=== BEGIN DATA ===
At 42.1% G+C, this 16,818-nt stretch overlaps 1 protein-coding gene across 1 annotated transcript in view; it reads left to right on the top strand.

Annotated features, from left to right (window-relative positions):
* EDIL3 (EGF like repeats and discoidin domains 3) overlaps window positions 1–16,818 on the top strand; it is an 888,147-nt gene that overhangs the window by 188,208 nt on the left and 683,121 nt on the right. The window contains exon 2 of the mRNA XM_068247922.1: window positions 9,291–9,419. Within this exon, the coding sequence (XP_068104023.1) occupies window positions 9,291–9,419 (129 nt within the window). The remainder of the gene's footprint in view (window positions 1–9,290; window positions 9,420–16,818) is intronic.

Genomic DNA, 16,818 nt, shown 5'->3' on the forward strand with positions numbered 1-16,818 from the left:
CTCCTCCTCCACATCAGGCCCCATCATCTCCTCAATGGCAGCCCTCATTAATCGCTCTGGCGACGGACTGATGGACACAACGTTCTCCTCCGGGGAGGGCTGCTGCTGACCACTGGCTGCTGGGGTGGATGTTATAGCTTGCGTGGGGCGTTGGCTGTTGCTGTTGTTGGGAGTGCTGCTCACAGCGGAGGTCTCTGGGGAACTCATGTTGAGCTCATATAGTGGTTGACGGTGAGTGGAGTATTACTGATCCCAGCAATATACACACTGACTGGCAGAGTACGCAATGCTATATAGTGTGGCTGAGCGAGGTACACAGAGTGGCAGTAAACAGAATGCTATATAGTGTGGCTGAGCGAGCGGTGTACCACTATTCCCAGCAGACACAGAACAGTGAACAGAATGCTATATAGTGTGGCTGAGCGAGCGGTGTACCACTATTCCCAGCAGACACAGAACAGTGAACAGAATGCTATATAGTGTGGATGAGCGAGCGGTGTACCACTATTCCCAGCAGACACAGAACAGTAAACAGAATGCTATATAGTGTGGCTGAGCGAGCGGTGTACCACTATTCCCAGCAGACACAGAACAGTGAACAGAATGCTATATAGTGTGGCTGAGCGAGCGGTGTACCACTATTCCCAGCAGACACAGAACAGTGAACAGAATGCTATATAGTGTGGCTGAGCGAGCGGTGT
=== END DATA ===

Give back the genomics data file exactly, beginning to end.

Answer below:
At 42.1% G+C, this 16,818-nt stretch overlaps 1 protein-coding gene across 1 annotated transcript in view; it reads left to right on the top strand.

Annotated features, from left to right (window-relative positions):
* EDIL3 (EGF like repeats and discoidin domains 3) overlaps window positions 1–16,818 on the top strand; it is an 888,147-nt gene that overhangs the window by 188,208 nt on the left and 683,121 nt on the right. The window contains exon 2 of the mRNA XM_068247922.1: window positions 9,291–9,419. Within this exon, the coding sequence (XP_068104023.1) occupies window positions 9,291–9,419 (129 nt within the window). The remainder of the gene's footprint in view (window positions 1–9,290; window positions 9,420–16,818) is intronic.

Genomic DNA, 16,818 nt, shown 5'->3' on the forward strand with positions numbered 1-16,818 from the left:
CTCCTCCTCCACATCAGGCCCCATCATCTCCTCAATGGCAGCCCTCATTAATCGCTCTGGCGACGGACTGATGGACACAACGTTCTCCTCCGGGGAGGGCTGCTGCTGACCACTGGCTGCTGGGGTGGATGTTATAGCTTGCGTGGGGCGTTGGCTGTTGCTGTTGTTGGGAGTGCTGCTCACAGCGGAGGTCTCTGGGGAACTCATGTTGAGCTCATATAGTGGTTGACGGTGAGTGGAGTATTACTGATCCCAGCAATATACACACTGACTGGCAGAGTACGCAATGCTATATAGTGTGGCTGAGCGAGGTACACAGAGTGGCAGTAAACAGAATGCTATATAGTGTGGCTGAGCGAGCGGTGTACCACTATTCCCAGCAGACACAGAACAGTGAACAGAATGCTATATAGTGTGGCTGAGCGAGCGGTGTACCACTATTCCCAGCAGACACAGAACAGTGAACAGAATGCTATATAGTGTGGATGAGCGAGCGGTGTACCACTATTCCCAGCAGACACAGAACAGTAAACAGAATGCTATATAGTGTGGCTGAGCGAGCGGTGTACCACTATTCCCAGCAGACACAGAACAGTGAACAGAATGCTATATAGTGTGGCTGAGCGAGCGGTGTACCACTATTCCCAGCAGACACAGAACAGTGAACAGAATGCTATATAGTGTGGCTGAGCGAGCGGTGT